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    Morocco Will "Manage Intermittency" with LNG, Power



Moroccan state power utility ONEE said in London last week that planned LNG infrastructure and gas-fired plants will manage future intermittency issues.

by: Mark Smedley

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Africa, Security of Supply, Carbon, Renewables, Gas to Power, Political, Ministries, Environment, Supply/Demand, Infrastructure, Liquefied Natural Gas (LNG), Pipelines, News By Country, Egypt, Morocco, Africa

Morocco Will "Manage Intermittency" with LNG, Power

A senior executive from Morocco’s pioneering state power and water utility ONEE told an event in London last week that planned LNG infrastructure and gas-fired power plants will enable the country to manage intermittency as it expands renewable capacity to over half of the installed mix in 2030.

Already in 2015, one-third of Morocco’s 8.3 GW installed capacity was renewable, but 56% was coal and heavy fuel oil (HFO), and just 10% gas.

ONEE launched its call last December for expressions of interest to develop an integrated gas-to-power project, comprising LNG regasification and storage capacity, gas pipelines, and combined-cycle power plants (CCGTs). On May 6 this year, it announced that 93 companies had responded.

Tariq Hamane, ONEE’s director of power generation projects and programmes, explained it to NGA on the margins of the Africa Energy Forum at London’s Docklands on June 24.

“It’s one integrated project: a 5bn m³/yr onshore LNG receiving terminal, pipelines and 2.4 GW of CCGTs -- so two plants, each of 1.2 GW. It’s a tender for them all, to select a consortium to develop this project.

“In terms of the timing of this process, we have received expressions of interest from 93 companies for this project. The target now is to launch the pre-qualification before the end of 2016, in order to have all the power projects operational in 2025.”

Hamane said he could not provide a specific date for a final investment decision, but “such a project requires over four or five years for construction, so it should be taken before 2020.”

Given that 93 players expressed an interest to develop the project, NGA asked Hamane which companies were involved. “All the big players are interested in this project,” he replied. Were Shell and Total among the 93? “Yes they were – and Japanese players,” replied Hamane.

ONEE reeled out the provenance of the 93 firms last month as Belgium, Brazil, China, Egypt, France, Germany, Greece, Italy, Japan, Netherlands, Pakistan, Qatar, Russia, Saudi Arabia, South Korea, Spain, Turkey, UAE, UK, and USA.

The list is widely believed to include, either separately or as part of consortia, many big European utilities like EDF and Engie, and many international LNG suppliers including US firm Cheniere.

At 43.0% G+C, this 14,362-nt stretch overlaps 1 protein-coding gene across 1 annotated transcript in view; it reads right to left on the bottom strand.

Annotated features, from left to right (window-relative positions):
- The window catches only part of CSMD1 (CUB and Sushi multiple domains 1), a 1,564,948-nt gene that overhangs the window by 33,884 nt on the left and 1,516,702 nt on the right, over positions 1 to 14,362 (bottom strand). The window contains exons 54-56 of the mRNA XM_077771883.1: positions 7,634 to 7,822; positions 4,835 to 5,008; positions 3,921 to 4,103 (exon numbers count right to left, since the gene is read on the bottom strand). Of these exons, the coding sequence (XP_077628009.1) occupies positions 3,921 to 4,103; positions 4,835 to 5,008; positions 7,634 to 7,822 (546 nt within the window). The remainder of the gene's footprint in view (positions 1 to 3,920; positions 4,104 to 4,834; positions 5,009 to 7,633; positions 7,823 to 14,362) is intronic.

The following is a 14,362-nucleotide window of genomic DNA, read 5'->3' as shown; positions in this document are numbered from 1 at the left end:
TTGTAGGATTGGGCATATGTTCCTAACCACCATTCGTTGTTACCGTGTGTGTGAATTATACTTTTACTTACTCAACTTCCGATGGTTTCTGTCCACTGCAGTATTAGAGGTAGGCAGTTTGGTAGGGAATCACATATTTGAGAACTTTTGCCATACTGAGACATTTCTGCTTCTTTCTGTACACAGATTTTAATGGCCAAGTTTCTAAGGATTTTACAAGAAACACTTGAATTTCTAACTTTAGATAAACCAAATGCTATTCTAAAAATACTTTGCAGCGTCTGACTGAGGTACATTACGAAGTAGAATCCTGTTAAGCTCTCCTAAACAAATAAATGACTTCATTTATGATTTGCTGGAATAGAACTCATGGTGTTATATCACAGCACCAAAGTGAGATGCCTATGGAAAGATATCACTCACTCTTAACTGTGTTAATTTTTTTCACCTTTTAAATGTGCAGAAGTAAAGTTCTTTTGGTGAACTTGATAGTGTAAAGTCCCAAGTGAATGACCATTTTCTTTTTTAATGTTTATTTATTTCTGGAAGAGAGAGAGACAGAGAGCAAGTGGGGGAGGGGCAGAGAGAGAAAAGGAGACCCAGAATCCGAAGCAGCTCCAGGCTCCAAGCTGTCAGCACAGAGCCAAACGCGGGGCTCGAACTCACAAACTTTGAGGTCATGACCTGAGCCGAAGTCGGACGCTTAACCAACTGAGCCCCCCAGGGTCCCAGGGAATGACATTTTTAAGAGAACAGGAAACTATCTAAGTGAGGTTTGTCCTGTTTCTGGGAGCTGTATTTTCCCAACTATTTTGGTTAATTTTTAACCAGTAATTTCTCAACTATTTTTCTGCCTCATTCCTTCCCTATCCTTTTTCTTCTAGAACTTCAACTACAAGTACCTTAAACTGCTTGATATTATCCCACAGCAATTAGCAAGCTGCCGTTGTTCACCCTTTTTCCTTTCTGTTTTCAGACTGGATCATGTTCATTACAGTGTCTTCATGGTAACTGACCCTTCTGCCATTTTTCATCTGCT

Hamane’s London speech June 24 mentioned that the gas-to-power project is part of a programme by ONEE to add 6 GW of flexible, largely gas-fired, power generation capacity, 4 GW of interconnectors with neighbouring countries, and 2 GW of pumped hydro, all by 2030 so as “to manage the intermittency issues arising from the massive introduction of renewables in Morocco.”

Morocco’s forecast generation mix


installed capacity








8.3 GW








14 GW








25 GW







Source: National Office for Electricity and Drinking Water (ONEE); * actual/estimate

Morocco already has 1 GW of wind-power capacity on its grid, and a further 1 GW of wind capacity will be added by end-2016, said Hamane, reaching an all-in total of 2.5 GW wind by 2020.

Tariq Hamane, ONEE (image credit: Africa Energy Forum)

Tariq Hamane, ONEE (image credit: Africa Energy Forum)

The country had 13 independent power plants (IPPs), some gas but many renewable, totaling 5 GW installed capacity that had brought in $13bn of investment, said Hamane. Winning bids from IPPs to supply power to ONEE as cheaply as 3 US cents/kWh are said to be thanks to care in setting out the framework and implementation, he said.

A factory to make 6 GW of wind turbine blades was being built in Morocco and 80% of output will be exported. Many new IPPs will be for solar power and co-developed with Moroccan state solar investor Masen.

Masen’s NOOR plan seeks at least 2 GW of new solar IPPs between 2010 and 2020, costing $9bn, and reducing CO2 emissions by 3.7mn metric tons/yr. A few controversially are planned in the territory of Western Sahara – at Boujdour and Laayoune – annexed by Morocco in 1979.

Solar’s share of Morocco’s expanding installed generation mix is planned to rise tenfold from 2% in 2015 to 20% in 2030, with wind doubling over the same period to 20%, while hydro will ease back.

But ONEE also expects additional installed gas-fired capacity by 2030 – as dirtier fuels are displaced by a partnership of gas with renewables, with gas’s 10% share in 2015, easing to 6% in 2020, but then reaching 23% in 2030.

Morocco has made impressive progress in little more than a decade in expanding access to electricity, even among remote villages. The World Bank said that 49.2% of Moroccans had access to electricity in 1990 but that by 2012, everyone did. Hamane himself said that coverage had expanded in the past 18 years from just 18% of the population to 99% now, thanks to off-grid schemes – now including solar – provided by ONEE.


Mark Smedley | www.naturalgasafrica.com | www.naturalgaseurope.com